Put this trick into your pocket. Some day it will come in handy.

Build Something Great!

Glen

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Shop Shortcuts – Foot Pattern

I do a lot of work with patterns. Most often, my patterns are used to guide a router bit (top-mounted bearing) to finalize a profile. But the pattern shown here is used only for layout.

IMG_1578When building any chest of drawers that has bracket or ogee bracket feet, I make a pattern for the foot. I use six individual feet for the show sides of most chests, with the two rear feet being a more plain design and usually made out of secondary woods. To make my fancy feet, I could simply use a paper pattern to layout the design, but my pattern would be in shambles as I worked on the sixth foot. Another option would be to print six copies of the design then glue each paper to a foot blank before going to the band saw to cut out the designs. I, however, make a pattern using scrap 1/4″ plywood which holds up to not only the six uses on this chest, but will be around the shop if I make a second or third chest, and will be standing at the ready for a completely different future chest if the design was right.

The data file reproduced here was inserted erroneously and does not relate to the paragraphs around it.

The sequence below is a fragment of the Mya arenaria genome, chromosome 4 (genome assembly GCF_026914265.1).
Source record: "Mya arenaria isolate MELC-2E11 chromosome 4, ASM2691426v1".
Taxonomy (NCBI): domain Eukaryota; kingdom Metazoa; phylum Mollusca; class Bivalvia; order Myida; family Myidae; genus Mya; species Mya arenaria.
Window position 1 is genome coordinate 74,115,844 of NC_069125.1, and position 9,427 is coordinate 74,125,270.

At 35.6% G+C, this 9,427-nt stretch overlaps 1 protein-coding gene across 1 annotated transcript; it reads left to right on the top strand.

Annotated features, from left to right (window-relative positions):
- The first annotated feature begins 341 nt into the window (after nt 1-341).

IMG_1573Here’s the process in case you’re not yet a pattern maker. I pull a paper pattern out of my SketchUp drawing (you could, of course, lay out the foot using pencil, compass and straightedge), cut it out then stick it to the plywood with spray adhesive. Then it’s off to the band saw to trim to the lines. Be close, but don’t hit the lines. And more important, don’t cut away the circle at the center of the foot that helps form the spur. We need that area later in the process.

IMG_1575After working at my band saw, my next step is at the spindle sander. After you have the correct spindle installed, work to your layout lines. Again, leave the lines intact. If you don’t have a spindle sander (see below), you can file and rasp your way to a great design.

Why would you not have an inexpensive spindle sander in your shop? Even the cheap machines last forever – I still have a Ryobi spindle sander from 15 years ago that I take to classes and seminars if need be. And there’s a lot that you can do with these simple machines, including thickness-sanding inlay and veneer.